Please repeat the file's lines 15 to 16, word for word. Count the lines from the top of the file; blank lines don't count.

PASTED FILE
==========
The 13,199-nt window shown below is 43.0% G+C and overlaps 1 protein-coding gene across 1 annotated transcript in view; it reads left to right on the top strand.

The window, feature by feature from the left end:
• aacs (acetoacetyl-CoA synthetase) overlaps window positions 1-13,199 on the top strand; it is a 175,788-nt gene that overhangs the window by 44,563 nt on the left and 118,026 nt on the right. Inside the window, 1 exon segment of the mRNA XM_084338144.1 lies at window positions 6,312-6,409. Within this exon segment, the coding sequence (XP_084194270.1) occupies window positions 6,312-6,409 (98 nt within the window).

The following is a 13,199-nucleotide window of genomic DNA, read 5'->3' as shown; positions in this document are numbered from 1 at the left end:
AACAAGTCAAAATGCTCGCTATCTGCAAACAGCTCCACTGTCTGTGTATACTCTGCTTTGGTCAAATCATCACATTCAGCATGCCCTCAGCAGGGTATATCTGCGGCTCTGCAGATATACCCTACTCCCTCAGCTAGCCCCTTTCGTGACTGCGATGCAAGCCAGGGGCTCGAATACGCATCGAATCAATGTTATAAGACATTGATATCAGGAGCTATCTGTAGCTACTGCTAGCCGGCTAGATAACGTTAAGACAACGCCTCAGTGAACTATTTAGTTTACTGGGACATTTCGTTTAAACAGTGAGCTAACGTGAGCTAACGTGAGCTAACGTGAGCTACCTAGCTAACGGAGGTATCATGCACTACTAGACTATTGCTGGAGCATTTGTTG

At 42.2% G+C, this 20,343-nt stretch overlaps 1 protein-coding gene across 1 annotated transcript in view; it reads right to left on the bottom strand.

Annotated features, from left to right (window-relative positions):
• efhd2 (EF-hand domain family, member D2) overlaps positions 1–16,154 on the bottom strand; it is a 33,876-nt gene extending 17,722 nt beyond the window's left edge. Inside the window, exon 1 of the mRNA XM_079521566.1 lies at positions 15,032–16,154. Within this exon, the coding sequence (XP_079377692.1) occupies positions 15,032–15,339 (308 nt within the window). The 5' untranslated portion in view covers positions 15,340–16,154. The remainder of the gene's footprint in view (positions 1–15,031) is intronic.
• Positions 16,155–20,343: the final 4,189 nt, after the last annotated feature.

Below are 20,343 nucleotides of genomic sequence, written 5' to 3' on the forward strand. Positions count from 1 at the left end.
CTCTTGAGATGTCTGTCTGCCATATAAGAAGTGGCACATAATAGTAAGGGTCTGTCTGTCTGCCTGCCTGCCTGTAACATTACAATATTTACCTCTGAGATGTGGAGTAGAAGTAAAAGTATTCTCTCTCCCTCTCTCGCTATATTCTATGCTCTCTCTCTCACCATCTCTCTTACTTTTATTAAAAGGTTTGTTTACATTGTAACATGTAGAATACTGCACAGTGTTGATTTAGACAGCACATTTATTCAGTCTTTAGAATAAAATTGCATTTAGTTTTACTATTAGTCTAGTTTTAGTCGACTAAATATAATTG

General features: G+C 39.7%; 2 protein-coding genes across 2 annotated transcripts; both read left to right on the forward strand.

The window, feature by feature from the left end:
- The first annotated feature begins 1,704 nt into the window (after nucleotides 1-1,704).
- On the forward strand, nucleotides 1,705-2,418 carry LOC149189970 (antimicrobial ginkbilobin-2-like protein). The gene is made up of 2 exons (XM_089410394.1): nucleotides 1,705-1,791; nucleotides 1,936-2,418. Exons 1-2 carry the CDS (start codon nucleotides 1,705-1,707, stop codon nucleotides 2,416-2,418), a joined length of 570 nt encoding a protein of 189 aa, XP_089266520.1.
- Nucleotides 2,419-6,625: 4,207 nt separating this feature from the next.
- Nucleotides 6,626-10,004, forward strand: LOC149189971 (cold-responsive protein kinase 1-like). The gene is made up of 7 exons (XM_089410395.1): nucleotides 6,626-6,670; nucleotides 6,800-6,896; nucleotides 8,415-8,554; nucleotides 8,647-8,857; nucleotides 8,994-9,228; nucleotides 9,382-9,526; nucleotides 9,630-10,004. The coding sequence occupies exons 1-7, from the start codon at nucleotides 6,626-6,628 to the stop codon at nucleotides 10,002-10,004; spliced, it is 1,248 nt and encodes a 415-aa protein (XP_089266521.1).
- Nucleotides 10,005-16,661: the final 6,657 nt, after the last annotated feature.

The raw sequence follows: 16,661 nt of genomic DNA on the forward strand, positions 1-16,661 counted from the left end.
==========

- On the forward strand, nucleotides 1,705-2,418 carry LOC149189970 (antimicrobial ginkbilobin-2-like protein). The gene is made up of 2 exons (XM_089410394.1): nucleotides 1,705-1,791; nucleotides 1,936-2,418. Exons 1-2 carry the CDS (start codon nucleotides 1,705-1,707, stop codon nucleotides 2,416-2,418), a joined length of 570 nt encoding a protein of 189 aa, XP_089266520.1.
- Nucleotides 2,419-6,625: 4,207 nt separating this feature from the next.